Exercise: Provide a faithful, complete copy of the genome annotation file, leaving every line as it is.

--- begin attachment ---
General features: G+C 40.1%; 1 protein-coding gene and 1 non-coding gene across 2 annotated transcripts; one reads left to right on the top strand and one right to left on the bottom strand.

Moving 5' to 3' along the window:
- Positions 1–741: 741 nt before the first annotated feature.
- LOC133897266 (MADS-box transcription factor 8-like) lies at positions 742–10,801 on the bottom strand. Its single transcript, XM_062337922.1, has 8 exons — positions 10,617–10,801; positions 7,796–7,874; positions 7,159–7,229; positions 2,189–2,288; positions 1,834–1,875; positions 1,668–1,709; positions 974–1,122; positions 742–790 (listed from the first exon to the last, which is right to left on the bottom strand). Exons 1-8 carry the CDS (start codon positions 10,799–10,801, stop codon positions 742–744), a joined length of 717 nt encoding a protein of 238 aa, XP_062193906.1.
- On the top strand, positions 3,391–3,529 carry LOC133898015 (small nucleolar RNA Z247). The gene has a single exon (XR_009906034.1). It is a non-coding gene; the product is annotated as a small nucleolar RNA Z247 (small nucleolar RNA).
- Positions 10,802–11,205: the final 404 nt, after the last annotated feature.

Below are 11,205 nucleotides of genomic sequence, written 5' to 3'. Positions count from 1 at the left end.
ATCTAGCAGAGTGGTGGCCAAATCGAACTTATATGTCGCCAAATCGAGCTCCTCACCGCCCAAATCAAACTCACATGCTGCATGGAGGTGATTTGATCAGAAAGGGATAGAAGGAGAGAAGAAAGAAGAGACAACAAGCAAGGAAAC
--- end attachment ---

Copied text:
General features: G+C 40.1%; 1 protein-coding gene and 1 non-coding gene across 2 annotated transcripts; one reads left to right on the top strand and one right to left on the bottom strand.

Moving 5' to 3' along the window:
- Positions 1–741: 741 nt before the first annotated feature.
- LOC133897266 (MADS-box transcription factor 8-like) lies at positions 742–10,801 on the bottom strand. Its single transcript, XM_062337922.1, has 8 exons — positions 10,617–10,801; positions 7,796–7,874; positions 7,159–7,229; positions 2,189–2,288; positions 1,834–1,875; positions 1,668–1,709; positions 974–1,122; positions 742–790 (listed from the first exon to the last, which is right to left on the bottom strand). Exons 1-8 carry the CDS (start codon positions 10,799–10,801, stop codon positions 742–744), a joined length of 717 nt encoding a protein of 238 aa, XP_062193906.1.
- On the top strand, positions 3,391–3,529 carry LOC133898015 (small nucleolar RNA Z247). The gene has a single exon (XR_009906034.1). It is a non-coding gene; the product is annotated as a small nucleolar RNA Z247 (small nucleolar RNA).
- Positions 10,802–11,205: the final 404 nt, after the last annotated feature.

Below are 11,205 nucleotides of genomic sequence, written 5' to 3'. Positions count from 1 at the left end.
ATCTAGCAGAGTGGTGGCCAAATCGAACTTATATGTCGCCAAATCGAGCTCCTCACCGCCCAAATCAAACTCACATGCTGCATGGAGGTGATTTGATCAGAAAGGGATAGAAGGAGAGAAGAAAGAAGAGACAACAAGCAAGGAAAC